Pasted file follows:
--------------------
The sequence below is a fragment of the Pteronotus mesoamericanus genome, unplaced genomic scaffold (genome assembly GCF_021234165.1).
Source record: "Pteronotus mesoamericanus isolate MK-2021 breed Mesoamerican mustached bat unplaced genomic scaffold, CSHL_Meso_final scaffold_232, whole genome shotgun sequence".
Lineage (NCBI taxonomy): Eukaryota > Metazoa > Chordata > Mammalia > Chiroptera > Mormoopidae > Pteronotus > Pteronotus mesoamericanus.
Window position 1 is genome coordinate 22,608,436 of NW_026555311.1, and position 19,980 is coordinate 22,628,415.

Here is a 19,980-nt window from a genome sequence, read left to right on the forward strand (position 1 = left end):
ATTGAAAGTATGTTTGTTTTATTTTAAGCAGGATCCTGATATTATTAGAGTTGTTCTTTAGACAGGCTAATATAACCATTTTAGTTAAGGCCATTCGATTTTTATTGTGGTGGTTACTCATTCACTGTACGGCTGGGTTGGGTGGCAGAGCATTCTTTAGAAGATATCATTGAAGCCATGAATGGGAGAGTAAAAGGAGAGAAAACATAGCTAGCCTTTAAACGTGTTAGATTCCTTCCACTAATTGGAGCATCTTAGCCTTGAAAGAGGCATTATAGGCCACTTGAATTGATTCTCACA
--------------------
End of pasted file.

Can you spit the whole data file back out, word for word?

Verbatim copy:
The sequence below is a fragment of the Pteronotus mesoamericanus genome, unplaced genomic scaffold (genome assembly GCF_021234165.1).
Source record: "Pteronotus mesoamericanus isolate MK-2021 breed Mesoamerican mustached bat unplaced genomic scaffold, CSHL_Meso_final scaffold_232, whole genome shotgun sequence".
Lineage (NCBI taxonomy): Eukaryota > Metazoa > Chordata > Mammalia > Chiroptera > Mormoopidae > Pteronotus > Pteronotus mesoamericanus.
Window position 1 is genome coordinate 22,608,436 of NW_026555311.1, and position 19,980 is coordinate 22,628,415.

Here is a 19,980-nt window from a genome sequence, read left to right on the forward strand (position 1 = left end):
ATTGAAAGTATGTTTGTTTTATTTTAAGCAGGATCCTGATATTATTAGAGTTGTTCTTTAGACAGGCTAATATAACCATTTTAGTTAAGGCCATTCGATTTTTATTGTGGTGGTTACTCATTCACTGTACGGCTGGGTTGGGTGGCAGAGCATTCTTTAGAAGATATCATTGAAGCCATGAATGGGAGAGTAAAAGGAGAGAAAACATAGCTAGCCTTTAAACGTGTTAGATTCCTTCCACTAATTGGAGCATCTTAGCCTTGAAAGAGGCATTATAGGCCACTTGAATTGATTCTCACA